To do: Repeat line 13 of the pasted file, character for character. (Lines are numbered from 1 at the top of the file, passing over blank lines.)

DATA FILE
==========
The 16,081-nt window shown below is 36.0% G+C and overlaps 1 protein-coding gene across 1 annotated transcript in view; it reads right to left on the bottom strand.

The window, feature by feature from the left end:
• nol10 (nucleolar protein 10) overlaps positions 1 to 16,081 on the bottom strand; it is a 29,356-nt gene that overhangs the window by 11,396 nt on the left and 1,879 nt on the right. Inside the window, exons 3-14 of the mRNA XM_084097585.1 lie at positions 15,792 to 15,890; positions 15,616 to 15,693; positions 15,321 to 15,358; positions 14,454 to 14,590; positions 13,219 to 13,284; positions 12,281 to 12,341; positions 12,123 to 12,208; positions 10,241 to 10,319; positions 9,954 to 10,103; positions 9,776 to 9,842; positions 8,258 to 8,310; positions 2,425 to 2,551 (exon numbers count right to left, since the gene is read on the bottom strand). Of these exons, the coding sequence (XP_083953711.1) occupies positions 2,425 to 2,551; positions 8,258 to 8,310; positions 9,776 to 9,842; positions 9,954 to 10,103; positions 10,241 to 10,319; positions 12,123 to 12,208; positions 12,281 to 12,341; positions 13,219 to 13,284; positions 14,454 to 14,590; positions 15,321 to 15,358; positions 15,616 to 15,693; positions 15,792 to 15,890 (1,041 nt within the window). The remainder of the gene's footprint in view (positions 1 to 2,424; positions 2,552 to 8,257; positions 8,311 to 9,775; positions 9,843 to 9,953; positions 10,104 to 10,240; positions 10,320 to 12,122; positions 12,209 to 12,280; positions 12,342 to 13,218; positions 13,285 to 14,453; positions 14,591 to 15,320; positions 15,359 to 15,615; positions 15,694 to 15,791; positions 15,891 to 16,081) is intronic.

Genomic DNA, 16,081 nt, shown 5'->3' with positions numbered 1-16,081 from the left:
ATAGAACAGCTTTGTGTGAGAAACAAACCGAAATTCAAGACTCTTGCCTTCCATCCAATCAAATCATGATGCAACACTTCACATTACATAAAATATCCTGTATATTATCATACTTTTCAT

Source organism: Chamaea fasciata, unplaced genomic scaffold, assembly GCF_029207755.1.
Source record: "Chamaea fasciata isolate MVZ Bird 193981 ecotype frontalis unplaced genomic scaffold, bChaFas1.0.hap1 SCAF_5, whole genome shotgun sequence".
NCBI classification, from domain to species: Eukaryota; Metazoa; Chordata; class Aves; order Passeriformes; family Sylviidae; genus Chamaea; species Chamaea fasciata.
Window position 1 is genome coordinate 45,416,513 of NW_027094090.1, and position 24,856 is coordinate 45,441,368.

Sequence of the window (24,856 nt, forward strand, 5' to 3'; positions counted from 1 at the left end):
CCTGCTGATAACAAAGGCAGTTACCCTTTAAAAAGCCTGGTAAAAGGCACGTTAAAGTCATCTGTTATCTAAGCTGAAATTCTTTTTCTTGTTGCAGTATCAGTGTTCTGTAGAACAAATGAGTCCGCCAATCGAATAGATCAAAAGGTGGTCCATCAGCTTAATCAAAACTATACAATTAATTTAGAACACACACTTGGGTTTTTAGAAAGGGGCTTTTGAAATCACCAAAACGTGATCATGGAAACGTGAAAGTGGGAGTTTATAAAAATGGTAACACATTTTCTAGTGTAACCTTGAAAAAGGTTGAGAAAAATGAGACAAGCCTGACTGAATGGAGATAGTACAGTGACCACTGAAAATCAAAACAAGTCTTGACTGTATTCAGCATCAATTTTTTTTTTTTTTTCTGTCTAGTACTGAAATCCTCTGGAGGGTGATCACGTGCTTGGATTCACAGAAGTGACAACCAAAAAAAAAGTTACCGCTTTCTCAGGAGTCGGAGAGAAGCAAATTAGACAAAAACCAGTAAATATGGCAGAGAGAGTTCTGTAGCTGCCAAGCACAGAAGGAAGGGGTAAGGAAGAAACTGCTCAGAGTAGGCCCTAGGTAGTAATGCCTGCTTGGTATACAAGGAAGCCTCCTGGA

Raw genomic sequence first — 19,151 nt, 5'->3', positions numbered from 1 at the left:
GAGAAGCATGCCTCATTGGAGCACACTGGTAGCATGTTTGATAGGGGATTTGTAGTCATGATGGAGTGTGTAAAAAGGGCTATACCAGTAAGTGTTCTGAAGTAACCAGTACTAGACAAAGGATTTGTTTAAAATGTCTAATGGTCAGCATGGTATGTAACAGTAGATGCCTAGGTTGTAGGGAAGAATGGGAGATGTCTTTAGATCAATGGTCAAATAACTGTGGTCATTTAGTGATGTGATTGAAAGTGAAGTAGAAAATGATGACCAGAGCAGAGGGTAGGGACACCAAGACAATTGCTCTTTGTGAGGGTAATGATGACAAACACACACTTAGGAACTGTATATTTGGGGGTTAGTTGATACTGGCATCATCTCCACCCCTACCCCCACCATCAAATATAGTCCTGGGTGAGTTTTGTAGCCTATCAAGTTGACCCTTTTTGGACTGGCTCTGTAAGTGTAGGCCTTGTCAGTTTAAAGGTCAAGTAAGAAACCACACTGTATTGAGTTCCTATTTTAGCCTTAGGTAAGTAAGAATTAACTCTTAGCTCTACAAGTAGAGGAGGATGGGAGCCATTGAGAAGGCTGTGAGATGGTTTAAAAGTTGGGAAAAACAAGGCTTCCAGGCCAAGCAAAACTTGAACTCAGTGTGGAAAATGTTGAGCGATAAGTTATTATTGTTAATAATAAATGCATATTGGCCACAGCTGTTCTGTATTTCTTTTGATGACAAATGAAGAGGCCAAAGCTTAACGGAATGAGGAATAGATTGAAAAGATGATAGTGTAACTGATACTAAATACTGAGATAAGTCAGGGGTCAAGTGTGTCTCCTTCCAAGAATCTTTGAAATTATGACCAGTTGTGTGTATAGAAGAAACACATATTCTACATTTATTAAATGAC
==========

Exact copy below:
GAGAAGCATGCCTCATTGGAGCACACTGGTAGCATGTTTGATAGGGGATTTGTAGTCATGATGGAGTGTGTAAAAAGGGCTATACCAGTAAGTGTTCTGAAGTAACCAGTACTAGACAAAGGATTTGTTTAAAATGTCTAATGGTCAGCATGGTATGTAACAGTAGATGCCTAGGTTGTAGGGAAGAATGGGAGATGTCTTTAGATCAATGGTCAAATAACTGTGGTCATTTAGTGATGTGATTGAAAGTGAAGTAGAAAATGATGACCAGAGCAGAGGGTAGGGACACCAAGACAATTGCTCTTTGTGAGGGTAATGATGACAAACACACACTTAGGAACTGTATATTTGGGGGTTAGTTGATACTGGCATCATCTCCACCCCTACCCCCACCATCAAATATAGTCCTGGGTGAGTTTTGTAGCCTATCAAGTTGACCCTTTTTGGACTGGCTCTGTAAGTGTAGGCCTTGTCAGTTTAAAGGTCAAGTAAGAAACCACACTGTATTGAGTTCCTATTTTAGCCTTAGGTAAGTAAGAATTAACTCTTAGCTCTACAAGTAGAGGAGGATGGGAGCCATTGAGAAGGCTGTGAGATGGTTTAAAAGTTGGGAAAAACAAGGCTTCCAGGCCAAGCAAAACTTGAACTCAGTGTGGAAAATGTTGAGCGATAAGTTATTATTGTTAATAATAAATGCATATTGGCCACAGCTGTTCTGTATTTCTTTTGATGACAAATGAAGAGGCCAAAGCTTAACGGAATGAGGAATAGATTGAAAAGATGATAGTGTAACTGATACTAAATACTGAGATAAGTCAGGGGTCAAGTGTGTCTCCTTCCAAGAATCTTTGAAATTATGACCAGTTGTGTGTATAGAAGAAACACATATTCTACATTTATTAAATGAC